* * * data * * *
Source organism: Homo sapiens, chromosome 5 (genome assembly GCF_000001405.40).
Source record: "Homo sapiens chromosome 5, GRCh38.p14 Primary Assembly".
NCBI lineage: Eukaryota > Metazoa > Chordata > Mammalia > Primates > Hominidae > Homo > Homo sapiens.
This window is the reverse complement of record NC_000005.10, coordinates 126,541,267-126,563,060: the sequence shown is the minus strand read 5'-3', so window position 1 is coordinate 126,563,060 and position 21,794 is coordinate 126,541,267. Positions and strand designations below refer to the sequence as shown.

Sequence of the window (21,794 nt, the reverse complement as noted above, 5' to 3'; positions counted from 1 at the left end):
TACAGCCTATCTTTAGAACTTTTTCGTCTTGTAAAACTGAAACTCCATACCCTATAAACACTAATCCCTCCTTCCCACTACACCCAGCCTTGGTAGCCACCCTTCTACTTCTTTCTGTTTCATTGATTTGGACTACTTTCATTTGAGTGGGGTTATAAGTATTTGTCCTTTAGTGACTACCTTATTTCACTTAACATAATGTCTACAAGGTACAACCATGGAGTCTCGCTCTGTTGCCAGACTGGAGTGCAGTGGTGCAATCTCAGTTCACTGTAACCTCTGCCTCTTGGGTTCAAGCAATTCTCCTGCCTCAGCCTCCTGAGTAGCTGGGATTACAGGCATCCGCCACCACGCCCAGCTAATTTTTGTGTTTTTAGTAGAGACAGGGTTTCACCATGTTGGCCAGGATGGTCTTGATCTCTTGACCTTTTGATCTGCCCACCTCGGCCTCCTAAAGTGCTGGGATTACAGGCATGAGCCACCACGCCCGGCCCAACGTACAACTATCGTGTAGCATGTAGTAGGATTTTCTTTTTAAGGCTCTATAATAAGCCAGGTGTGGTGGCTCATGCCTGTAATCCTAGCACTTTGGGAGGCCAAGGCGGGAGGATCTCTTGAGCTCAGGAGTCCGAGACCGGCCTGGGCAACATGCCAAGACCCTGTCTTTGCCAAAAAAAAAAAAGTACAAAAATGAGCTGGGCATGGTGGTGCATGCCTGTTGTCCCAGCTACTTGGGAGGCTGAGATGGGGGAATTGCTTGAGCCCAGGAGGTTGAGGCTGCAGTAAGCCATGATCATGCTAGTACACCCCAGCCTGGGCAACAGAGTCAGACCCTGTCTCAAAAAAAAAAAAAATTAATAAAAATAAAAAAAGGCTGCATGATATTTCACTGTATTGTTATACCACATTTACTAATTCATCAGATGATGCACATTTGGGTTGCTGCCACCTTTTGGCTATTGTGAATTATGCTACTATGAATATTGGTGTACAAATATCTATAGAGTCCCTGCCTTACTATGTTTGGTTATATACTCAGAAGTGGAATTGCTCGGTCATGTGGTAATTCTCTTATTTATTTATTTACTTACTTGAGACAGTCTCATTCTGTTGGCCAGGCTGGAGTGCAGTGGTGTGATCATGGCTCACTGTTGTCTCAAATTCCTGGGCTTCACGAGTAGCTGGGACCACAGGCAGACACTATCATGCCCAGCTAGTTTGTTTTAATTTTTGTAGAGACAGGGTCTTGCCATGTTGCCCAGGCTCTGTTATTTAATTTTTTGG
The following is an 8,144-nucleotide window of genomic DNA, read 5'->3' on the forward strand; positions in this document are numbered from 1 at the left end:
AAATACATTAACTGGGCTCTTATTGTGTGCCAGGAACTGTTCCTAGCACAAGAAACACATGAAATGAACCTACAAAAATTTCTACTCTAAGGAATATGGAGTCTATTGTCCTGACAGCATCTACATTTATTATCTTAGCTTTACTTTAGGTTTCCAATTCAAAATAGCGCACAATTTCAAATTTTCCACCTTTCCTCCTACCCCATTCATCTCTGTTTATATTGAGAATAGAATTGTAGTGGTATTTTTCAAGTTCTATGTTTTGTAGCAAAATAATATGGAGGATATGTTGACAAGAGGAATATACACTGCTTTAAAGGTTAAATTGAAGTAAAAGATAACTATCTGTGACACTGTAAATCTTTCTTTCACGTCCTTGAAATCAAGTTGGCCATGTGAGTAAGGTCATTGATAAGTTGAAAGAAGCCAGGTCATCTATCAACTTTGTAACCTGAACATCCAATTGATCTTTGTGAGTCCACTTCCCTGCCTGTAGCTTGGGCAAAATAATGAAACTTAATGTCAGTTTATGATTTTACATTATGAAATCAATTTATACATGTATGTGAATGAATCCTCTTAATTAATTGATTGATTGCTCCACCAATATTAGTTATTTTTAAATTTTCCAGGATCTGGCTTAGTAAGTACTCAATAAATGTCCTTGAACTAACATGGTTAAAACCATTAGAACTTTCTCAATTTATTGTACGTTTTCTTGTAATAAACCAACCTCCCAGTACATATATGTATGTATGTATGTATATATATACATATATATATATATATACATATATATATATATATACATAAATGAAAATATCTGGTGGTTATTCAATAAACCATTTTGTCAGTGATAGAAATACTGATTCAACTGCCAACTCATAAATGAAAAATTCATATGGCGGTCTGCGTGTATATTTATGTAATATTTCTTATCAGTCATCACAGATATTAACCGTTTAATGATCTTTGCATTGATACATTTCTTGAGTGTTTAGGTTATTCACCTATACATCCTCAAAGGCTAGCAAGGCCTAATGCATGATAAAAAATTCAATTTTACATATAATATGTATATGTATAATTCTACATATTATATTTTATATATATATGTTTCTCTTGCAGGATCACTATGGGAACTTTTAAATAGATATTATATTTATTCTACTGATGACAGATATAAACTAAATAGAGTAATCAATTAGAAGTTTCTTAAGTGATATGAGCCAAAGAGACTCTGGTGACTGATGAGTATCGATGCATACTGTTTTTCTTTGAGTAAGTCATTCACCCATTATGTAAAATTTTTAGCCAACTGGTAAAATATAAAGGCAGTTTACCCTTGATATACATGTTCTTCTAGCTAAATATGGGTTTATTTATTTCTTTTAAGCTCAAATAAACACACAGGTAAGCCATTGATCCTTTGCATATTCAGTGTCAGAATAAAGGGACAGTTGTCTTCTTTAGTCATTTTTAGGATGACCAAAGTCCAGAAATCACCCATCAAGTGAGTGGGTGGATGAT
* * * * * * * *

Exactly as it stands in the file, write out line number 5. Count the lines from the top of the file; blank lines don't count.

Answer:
Sequence of the window (21,794 nt, the reverse complement as noted above, 5' to 3'; positions counted from 1 at the left end):